On a recent drive home from Lansing, I turned on my SiriusXM radio and caught part of an interview between Dan Le Batard and Bomani Jones. They were talking about the Donald Sterling incident and, for the most part, Jones was saying exactly what I feel about the whole situation. The time has come for everyone, me included, to stop lying about race in America. You see, this whole thing is going to blow up a number of issues in our society, which is a good thing. We all should want this explosion to happen before we get back to being comfortable on the status quo of race relations in America.

If you haven’t heard the full copy of Sterling’s rant, or only heard the bits and pieces that TMZ has pushed out, then you may think that the gist of the audio is that of a very rich man in Los Angeles who lost his mind and started complaining about black people attending basketball games with the girlfriend he has on the side (said girlfriend being sued by his wife). It is very easy to make that the target of our horrified faces.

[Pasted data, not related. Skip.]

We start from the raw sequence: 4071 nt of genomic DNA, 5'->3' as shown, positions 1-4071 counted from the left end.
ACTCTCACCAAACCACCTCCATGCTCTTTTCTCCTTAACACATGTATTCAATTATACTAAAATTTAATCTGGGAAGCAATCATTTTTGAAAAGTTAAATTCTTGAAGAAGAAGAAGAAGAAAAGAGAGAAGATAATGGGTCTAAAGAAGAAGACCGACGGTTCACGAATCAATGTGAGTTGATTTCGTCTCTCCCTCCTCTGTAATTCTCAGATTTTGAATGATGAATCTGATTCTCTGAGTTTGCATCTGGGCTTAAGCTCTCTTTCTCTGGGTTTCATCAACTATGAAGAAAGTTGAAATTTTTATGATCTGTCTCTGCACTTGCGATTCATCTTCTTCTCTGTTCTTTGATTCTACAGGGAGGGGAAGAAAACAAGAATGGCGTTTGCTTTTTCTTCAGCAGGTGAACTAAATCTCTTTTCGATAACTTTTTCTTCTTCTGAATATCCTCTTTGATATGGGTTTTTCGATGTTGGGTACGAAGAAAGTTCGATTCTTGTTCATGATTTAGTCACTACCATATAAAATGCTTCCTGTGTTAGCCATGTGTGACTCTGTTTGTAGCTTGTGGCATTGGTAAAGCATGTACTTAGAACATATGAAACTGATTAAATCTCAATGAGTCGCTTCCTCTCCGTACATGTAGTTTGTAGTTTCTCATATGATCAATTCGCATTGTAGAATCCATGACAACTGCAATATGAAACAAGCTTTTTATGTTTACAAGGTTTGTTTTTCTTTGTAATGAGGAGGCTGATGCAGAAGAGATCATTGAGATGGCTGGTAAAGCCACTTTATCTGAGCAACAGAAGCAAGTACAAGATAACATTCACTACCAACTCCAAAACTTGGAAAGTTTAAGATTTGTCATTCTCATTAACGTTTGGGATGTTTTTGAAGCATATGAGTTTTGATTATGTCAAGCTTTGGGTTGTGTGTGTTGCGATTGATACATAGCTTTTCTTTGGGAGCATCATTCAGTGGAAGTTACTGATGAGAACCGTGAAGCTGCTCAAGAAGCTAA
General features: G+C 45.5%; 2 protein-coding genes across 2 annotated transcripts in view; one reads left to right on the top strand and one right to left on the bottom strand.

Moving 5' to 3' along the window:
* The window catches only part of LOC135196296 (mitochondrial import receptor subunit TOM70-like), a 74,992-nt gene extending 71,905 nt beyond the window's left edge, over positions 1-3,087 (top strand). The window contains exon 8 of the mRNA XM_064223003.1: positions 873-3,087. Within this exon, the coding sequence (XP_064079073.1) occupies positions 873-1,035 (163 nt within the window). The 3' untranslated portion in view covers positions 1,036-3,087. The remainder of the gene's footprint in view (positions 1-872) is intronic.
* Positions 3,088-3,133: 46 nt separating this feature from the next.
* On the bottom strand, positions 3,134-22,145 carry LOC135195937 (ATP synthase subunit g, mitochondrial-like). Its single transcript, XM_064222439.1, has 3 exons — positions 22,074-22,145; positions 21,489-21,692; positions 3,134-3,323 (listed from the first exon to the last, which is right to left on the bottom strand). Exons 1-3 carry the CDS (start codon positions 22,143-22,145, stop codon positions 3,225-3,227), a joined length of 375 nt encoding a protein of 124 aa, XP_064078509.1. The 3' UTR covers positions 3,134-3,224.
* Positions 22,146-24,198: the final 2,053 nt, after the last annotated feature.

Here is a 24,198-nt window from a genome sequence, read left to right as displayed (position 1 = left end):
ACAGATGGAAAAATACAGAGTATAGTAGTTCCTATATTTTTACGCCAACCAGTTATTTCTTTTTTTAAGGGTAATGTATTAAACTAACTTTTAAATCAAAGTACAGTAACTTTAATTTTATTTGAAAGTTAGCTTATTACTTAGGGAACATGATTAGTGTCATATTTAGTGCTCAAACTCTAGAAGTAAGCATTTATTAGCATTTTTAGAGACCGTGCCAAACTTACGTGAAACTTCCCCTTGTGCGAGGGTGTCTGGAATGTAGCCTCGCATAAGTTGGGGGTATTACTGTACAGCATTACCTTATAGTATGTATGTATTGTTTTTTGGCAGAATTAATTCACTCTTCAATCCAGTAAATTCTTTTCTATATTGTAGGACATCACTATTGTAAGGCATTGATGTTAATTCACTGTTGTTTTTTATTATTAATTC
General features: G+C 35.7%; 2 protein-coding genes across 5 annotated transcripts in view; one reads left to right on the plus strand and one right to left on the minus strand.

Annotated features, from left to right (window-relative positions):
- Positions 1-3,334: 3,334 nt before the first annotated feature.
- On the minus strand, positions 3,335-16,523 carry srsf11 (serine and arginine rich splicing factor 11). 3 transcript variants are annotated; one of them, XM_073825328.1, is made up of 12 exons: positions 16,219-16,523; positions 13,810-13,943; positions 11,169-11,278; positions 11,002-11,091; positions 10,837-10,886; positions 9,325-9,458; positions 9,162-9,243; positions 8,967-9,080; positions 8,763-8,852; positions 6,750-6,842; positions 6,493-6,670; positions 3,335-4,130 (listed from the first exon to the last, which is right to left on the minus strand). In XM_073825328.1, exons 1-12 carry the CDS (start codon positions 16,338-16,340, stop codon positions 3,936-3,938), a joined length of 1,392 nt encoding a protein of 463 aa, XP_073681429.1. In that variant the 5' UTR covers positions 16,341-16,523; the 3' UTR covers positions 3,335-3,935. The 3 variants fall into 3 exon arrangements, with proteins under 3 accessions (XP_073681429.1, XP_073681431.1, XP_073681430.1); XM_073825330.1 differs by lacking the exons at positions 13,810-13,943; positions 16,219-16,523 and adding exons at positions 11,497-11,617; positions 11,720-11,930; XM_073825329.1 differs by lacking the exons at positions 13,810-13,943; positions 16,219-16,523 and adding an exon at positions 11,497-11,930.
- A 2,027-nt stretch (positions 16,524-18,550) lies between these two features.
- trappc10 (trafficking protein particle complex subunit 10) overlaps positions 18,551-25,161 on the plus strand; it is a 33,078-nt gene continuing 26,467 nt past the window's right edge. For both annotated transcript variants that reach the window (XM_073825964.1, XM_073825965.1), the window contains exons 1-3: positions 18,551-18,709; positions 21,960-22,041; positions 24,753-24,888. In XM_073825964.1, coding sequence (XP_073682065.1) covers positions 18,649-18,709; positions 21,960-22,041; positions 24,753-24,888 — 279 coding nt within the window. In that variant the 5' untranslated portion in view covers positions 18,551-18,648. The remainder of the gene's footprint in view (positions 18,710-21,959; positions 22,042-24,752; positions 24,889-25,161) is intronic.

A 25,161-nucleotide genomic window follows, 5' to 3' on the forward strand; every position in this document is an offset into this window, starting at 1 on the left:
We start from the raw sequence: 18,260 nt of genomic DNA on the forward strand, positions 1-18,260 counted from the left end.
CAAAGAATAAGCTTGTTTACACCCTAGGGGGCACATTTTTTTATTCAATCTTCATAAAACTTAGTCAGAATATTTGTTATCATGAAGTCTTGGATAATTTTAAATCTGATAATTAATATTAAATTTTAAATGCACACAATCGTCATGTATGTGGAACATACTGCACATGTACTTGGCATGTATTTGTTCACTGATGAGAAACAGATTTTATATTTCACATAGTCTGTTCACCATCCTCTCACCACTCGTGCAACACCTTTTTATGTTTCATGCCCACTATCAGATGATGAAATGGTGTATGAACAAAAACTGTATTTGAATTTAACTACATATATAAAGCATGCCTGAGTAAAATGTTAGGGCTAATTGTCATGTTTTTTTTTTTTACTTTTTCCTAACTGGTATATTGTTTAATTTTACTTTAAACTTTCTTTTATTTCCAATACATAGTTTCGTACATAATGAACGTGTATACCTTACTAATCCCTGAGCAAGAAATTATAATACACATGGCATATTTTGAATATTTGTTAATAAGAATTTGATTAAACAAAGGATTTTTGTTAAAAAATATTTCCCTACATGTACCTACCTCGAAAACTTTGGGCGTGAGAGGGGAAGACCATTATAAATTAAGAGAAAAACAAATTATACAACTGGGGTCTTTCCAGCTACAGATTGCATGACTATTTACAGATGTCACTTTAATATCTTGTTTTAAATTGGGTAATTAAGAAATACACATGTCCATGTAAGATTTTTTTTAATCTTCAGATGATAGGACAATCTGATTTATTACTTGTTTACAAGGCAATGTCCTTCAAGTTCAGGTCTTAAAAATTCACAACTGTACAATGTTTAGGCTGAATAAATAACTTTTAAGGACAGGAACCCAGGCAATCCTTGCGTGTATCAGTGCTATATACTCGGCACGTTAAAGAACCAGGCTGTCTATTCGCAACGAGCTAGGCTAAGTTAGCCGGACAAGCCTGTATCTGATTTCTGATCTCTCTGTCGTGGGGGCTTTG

What a bad thing to say you very bad man!

There’s another part of the story that some pick up on. This girlfriend recorded her man in his home, where there’s an expectation of privacy and shared it with the world without his permission. What the hell?!! Does she work for the NSA? How unfair of her to take advantage of a bumbling old man by tricking him into saying vile things and recording it! Perhaps it’s all a part of a conspiracy to force Sterling to sell the team to Magic Johnson?

Still, others will pick up on the angle that the First Amendment should protect Sterling from having to lose ownership of the Clippers because we all have the right to say what we want. We also have the right to have our own opinions about any subject, even if they are not popular with the others who are playing in the public sandbox.

Very few, however, have picked up on the big issue here. How easy is it to point out obvious racism and do nothing about “real racism”? Kudos to Jones and to Kareem Abdul-Jabbar for being among the few who get it.